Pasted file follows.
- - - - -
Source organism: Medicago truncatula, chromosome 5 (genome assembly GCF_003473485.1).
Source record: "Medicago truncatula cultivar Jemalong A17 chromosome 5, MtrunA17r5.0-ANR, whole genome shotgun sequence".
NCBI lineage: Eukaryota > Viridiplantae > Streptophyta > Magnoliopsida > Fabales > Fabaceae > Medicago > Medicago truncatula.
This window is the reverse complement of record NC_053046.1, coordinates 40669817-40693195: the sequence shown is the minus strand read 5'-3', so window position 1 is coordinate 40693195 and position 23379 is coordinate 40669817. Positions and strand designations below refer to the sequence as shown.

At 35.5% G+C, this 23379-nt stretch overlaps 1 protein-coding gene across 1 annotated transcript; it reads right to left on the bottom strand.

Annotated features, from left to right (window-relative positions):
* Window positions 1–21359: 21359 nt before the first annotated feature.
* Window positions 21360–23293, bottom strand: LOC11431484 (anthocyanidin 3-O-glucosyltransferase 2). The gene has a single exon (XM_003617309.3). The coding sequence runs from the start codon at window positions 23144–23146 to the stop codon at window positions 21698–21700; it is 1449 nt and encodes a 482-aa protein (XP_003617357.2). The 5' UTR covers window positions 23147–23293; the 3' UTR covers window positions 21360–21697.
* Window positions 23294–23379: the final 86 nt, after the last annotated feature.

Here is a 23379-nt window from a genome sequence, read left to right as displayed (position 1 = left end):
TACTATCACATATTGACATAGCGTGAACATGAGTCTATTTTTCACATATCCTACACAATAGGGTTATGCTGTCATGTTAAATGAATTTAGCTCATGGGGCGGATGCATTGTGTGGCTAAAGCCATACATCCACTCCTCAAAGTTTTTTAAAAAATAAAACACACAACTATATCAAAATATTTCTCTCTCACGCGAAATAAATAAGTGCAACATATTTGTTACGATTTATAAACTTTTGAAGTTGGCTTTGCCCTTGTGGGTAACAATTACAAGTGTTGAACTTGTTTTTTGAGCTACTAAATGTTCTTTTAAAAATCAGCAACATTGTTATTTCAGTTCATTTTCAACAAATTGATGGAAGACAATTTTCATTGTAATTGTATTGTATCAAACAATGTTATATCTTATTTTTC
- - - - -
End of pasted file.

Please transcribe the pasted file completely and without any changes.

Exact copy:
Source organism: Medicago truncatula, chromosome 5 (genome assembly GCF_003473485.1).
Source record: "Medicago truncatula cultivar Jemalong A17 chromosome 5, MtrunA17r5.0-ANR, whole genome shotgun sequence".
NCBI lineage: Eukaryota > Viridiplantae > Streptophyta > Magnoliopsida > Fabales > Fabaceae > Medicago > Medicago truncatula.
This window is the reverse complement of record NC_053046.1, coordinates 40669817-40693195: the sequence shown is the minus strand read 5'-3', so window position 1 is coordinate 40693195 and position 23379 is coordinate 40669817. Positions and strand designations below refer to the sequence as shown.

At 35.5% G+C, this 23379-nt stretch overlaps 1 protein-coding gene across 1 annotated transcript; it reads right to left on the bottom strand.

Annotated features, from left to right (window-relative positions):
* Window positions 1–21359: 21359 nt before the first annotated feature.
* Window positions 21360–23293, bottom strand: LOC11431484 (anthocyanidin 3-O-glucosyltransferase 2). The gene has a single exon (XM_003617309.3). The coding sequence runs from the start codon at window positions 23144–23146 to the stop codon at window positions 21698–21700; it is 1449 nt and encodes a 482-aa protein (XP_003617357.2). The 5' UTR covers window positions 23147–23293; the 3' UTR covers window positions 21360–21697.
* Window positions 23294–23379: the final 86 nt, after the last annotated feature.

Here is a 23379-nt window from a genome sequence, read left to right as displayed (position 1 = left end):
TACTATCACATATTGACATAGCGTGAACATGAGTCTATTTTTCACATATCCTACACAATAGGGTTATGCTGTCATGTTAAATGAATTTAGCTCATGGGGCGGATGCATTGTGTGGCTAAAGCCATACATCCACTCCTCAAAGTTTTTTAAAAAATAAAACACACAACTATATCAAAATATTTCTCTCTCACGCGAAATAAATAAGTGCAACATATTTGTTACGATTTATAAACTTTTGAAGTTGGCTTTGCCCTTGTGGGTAACAATTACAAGTGTTGAACTTGTTTTTTGAGCTACTAAATGTTCTTTTAAAAATCAGCAACATTGTTATTTCAGTTCATTTTCAACAAATTGATGGAAGACAATTTTCATTGTAATTGTATTGTATCAAACAATGTTATATCTTATTTTTC